HAM Radio 101

Ham Radio Word of the Day: ATV—Amateur Television

“I want my…I want my…I want my ATV.”

Okay, so that’s not exactly how the lyrics to Dire Straits’ hit “Money for Nothing” go, but there are still some hams who might subconsciously change the words in this manner to highlight their favorite, if not less popular, operating mode.

Earlier this month OnAllBands featured the new Icom IC-905, an all-mode QRP transceiver covering 144/1430/1200/2400/5600MHz and 10GHz, including the D-STAR DV/DD mode and FM ATV (analog Amateur Television) with included AV input/output ports. You can make your IC-905 reservation today at DXEngineering.com to be one of the first to own this groundbreaking rig, the first of its kind to offer the capability of operating up to 10 GHz with the optional CX-10G Transverter (sold separately).

With the introduction of the IC-905, we thought this was a good opportunity to briefly discuss a partner of Amateur Radio known as analog Amateur Television, also called HAM TV or Fast-Scan TV. This ham radio mode has been around for decades (early experiments can be traced back to the mid-1920s). It uses the amateur bands to send and receive video/audio transmissions. The IC-905 is suited for FM ATV, which is typically used on frequencies above 1.24 GHz—the mode’s wideband transmissions can be handled there thanks to the sufficient bandwidth. ATV signals are more commonly transmitted in AM or vestigial sideband NTSC (North American analog TV broadcast modulation standard). Popular operating bands are 2m, 70cm, 23m, and 33cm, which is the lowest frequency that will allow for quality FM ATV operation.

The Fast-Scan (FSTV) type of ATV enables hams to send short-distance, real-time video and audio transmissions on UHF and microwave bands. FCC regulations forbid FSTV transmissions below 420 MHz. The good news: only a Technician Class license is required to send ATV transmissions.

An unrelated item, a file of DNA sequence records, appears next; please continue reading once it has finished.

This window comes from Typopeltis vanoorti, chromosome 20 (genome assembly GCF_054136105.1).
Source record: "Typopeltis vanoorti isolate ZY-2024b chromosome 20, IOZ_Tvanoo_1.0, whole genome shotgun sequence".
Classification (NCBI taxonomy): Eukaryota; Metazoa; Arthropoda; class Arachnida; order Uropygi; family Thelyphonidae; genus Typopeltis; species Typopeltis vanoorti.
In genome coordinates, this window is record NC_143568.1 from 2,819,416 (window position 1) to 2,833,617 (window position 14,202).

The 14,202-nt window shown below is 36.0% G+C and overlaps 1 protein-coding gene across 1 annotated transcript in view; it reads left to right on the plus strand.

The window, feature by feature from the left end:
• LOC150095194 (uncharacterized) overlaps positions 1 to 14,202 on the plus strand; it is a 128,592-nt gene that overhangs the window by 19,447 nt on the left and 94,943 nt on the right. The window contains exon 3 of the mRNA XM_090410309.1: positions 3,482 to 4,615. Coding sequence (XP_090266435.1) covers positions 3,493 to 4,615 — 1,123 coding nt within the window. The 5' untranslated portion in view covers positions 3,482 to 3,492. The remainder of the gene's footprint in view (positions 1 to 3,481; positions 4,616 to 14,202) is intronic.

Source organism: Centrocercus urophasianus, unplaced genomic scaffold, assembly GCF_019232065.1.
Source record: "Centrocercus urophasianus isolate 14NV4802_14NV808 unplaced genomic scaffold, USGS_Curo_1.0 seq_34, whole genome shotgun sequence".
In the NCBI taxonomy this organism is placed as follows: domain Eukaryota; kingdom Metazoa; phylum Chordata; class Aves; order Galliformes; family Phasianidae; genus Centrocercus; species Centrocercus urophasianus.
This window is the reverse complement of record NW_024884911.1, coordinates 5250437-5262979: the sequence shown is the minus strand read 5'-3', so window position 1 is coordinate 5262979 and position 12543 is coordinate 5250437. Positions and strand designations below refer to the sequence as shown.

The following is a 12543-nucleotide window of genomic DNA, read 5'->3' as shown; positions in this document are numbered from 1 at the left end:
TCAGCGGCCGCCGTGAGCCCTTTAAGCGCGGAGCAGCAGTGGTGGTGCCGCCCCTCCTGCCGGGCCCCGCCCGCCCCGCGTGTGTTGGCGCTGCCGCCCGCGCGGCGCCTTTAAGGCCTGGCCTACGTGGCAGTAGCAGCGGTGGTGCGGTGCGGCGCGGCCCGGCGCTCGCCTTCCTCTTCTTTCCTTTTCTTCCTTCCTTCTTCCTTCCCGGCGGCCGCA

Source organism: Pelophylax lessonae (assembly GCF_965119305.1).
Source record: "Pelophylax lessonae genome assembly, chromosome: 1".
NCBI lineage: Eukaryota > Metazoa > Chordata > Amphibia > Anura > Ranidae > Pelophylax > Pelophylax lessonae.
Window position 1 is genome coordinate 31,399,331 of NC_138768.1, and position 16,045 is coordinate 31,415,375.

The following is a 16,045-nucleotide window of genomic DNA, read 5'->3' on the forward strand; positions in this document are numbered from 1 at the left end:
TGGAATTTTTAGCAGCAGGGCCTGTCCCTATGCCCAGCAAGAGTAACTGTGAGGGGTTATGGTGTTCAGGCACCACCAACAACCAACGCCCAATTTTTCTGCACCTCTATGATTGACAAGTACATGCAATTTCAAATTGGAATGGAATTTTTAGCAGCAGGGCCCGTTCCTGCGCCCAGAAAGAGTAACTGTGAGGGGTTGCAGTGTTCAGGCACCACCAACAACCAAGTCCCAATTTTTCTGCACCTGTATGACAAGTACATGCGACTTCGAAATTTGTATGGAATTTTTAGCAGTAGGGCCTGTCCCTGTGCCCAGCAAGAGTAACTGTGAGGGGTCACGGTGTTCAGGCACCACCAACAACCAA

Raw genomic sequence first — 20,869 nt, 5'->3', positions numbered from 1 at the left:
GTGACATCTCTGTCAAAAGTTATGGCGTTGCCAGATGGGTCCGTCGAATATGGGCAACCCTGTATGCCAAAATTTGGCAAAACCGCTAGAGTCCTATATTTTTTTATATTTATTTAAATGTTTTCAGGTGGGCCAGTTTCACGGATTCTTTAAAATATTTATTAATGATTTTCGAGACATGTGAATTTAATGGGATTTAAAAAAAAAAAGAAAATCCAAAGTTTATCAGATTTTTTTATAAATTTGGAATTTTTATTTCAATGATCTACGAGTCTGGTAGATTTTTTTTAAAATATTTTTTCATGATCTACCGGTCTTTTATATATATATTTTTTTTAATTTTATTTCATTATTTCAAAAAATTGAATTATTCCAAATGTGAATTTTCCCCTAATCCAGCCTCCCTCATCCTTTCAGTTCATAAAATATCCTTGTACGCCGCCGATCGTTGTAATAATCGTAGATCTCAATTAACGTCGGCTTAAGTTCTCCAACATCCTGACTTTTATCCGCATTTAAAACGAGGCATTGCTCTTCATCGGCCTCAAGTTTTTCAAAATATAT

Slow-Scan TV (SSTV), accomplished on the HF bands, is limited to long-distance still-photo transmissions of, well, less-than-glossy-magazine quality. Here’s an example of an extremely cool SSTV image sent two years ago from the International Space Station:

Over the years, hams have found a number of uses for FSTV, from showing off their shacks to discussing homebrew projects in full color with sound. EMCOMM applications include transmitting pictures of impending storms or damage. You’ll find a great deal of information online about what you’ll need to assemble an ATV setup. Experienced ATVers will tell you that you can get on 70cm ATV for a modest investment if you have a keen eye for bargain-hunting.

While ATV represents a small niche of ham radio, there are a number of operators dedicated to promoting this aspect of the hobby, including those in the Amateur Radio Television Network. The network started as a single repeater in Southern California and branched out to other states. Visit their website for a list of member chapters, repeaters, videos, events, and useful links to other ATV groups nationwide.

Also check out this link to a video from the 10th DATV QSO Party from August 2022. DATV stands for Digital Amateur Television, which we’ll spotlight in a future post.

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